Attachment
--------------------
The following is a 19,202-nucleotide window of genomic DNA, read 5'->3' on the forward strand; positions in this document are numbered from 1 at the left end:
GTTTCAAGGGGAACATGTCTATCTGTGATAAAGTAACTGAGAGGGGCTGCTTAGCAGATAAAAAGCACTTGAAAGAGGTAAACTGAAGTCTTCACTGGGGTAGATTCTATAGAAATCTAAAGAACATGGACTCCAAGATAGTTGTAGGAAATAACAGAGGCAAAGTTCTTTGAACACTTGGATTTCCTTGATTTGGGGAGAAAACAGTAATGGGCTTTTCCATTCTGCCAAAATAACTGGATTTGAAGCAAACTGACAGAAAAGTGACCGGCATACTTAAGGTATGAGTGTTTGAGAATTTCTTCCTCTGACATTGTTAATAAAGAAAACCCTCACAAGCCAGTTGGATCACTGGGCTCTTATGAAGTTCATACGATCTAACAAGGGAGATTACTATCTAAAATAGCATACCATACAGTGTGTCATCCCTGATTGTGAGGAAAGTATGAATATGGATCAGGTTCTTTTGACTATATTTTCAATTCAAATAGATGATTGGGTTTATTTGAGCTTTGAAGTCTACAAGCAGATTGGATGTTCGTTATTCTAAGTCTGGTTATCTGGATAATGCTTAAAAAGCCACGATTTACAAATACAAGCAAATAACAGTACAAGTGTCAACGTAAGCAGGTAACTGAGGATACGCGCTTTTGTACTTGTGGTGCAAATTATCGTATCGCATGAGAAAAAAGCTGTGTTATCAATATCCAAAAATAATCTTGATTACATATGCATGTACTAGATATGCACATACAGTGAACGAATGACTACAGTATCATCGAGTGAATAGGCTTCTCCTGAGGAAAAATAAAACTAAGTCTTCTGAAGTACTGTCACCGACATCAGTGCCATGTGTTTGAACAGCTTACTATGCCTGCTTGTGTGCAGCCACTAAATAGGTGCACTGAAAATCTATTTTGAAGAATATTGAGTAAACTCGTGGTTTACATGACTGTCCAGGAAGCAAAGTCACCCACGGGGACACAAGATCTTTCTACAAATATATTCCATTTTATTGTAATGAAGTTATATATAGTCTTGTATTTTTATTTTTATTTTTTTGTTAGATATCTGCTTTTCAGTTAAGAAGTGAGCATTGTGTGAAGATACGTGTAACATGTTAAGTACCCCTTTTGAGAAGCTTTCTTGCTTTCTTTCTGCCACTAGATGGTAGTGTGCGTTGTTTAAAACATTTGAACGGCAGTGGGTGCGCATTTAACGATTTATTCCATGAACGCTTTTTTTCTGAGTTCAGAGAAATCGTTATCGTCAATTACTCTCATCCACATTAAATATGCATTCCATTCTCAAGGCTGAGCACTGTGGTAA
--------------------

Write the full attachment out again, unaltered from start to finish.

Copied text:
The following is a 19,202-nucleotide window of genomic DNA, read 5'->3' on the forward strand; positions in this document are numbered from 1 at the left end:
GTTTCAAGGGGAACATGTCTATCTGTGATAAAGTAACTGAGAGGGGCTGCTTAGCAGATAAAAAGCACTTGAAAGAGGTAAACTGAAGTCTTCACTGGGGTAGATTCTATAGAAATCTAAAGAACATGGACTCCAAGATAGTTGTAGGAAATAACAGAGGCAAAGTTCTTTGAACACTTGGATTTCCTTGATTTGGGGAGAAAACAGTAATGGGCTTTTCCATTCTGCCAAAATAACTGGATTTGAAGCAAACTGACAGAAAAGTGACCGGCATACTTAAGGTATGAGTGTTTGAGAATTTCTTCCTCTGACATTGTTAATAAAGAAAACCCTCACAAGCCAGTTGGATCACTGGGCTCTTATGAAGTTCATACGATCTAACAAGGGAGATTACTATCTAAAATAGCATACCATACAGTGTGTCATCCCTGATTGTGAGGAAAGTATGAATATGGATCAGGTTCTTTTGACTATATTTTCAATTCAAATAGATGATTGGGTTTATTTGAGCTTTGAAGTCTACAAGCAGATTGGATGTTCGTTATTCTAAGTCTGGTTATCTGGATAATGCTTAAAAAGCCACGATTTACAAATACAAGCAAATAACAGTACAAGTGTCAACGTAAGCAGGTAACTGAGGATACGCGCTTTTGTACTTGTGGTGCAAATTATCGTATCGCATGAGAAAAAAGCTGTGTTATCAATATCCAAAAATAATCTTGATTACATATGCATGTACTAGATATGCACATACAGTGAACGAATGACTACAGTATCATCGAGTGAATAGGCTTCTCCTGAGGAAAAATAAAACTAAGTCTTCTGAAGTACTGTCACCGACATCAGTGCCATGTGTTTGAACAGCTTACTATGCCTGCTTGTGTGCAGCCACTAAATAGGTGCACTGAAAATCTATTTTGAAGAATATTGAGTAAACTCGTGGTTTACATGACTGTCCAGGAAGCAAAGTCACCCACGGGGACACAAGATCTTTCTACAAATATATTCCATTTTATTGTAATGAAGTTATATATAGTCTTGTATTTTTATTTTTATTTTTTTGTTAGATATCTGCTTTTCAGTTAAGAAGTGAGCATTGTGTGAAGATACGTGTAACATGTTAAGTACCCCTTTTGAGAAGCTTTCTTGCTTTCTTTCTGCCACTAGATGGTAGTGTGCGTTGTTTAAAACATTTGAACGGCAGTGGGTGCGCATTTAACGATTTATTCCATGAACGCTTTTTTTCTGAGTTCAGAGAAATCGTTATCGTCAATTACTCTCATCCACATTAAATATGCATTCCATTCTCAAGGCTGAGCACTGTGGTAA